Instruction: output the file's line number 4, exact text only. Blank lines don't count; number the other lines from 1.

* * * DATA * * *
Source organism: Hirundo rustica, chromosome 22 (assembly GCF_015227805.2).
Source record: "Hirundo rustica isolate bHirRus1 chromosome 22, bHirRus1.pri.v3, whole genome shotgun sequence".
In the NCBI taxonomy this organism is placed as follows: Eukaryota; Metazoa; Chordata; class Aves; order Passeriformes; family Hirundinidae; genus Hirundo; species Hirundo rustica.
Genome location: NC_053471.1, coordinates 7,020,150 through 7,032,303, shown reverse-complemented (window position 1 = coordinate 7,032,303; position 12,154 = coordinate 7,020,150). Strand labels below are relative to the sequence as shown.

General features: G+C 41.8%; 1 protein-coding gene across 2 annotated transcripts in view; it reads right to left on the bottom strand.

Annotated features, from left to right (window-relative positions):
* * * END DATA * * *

Genome location: NC_053471.1, coordinates 7,020,150 through 7,032,303, shown reverse-complemented (window position 1 = coordinate 7,032,303; position 12,154 = coordinate 7,020,150). Strand labels below are relative to the sequence as shown.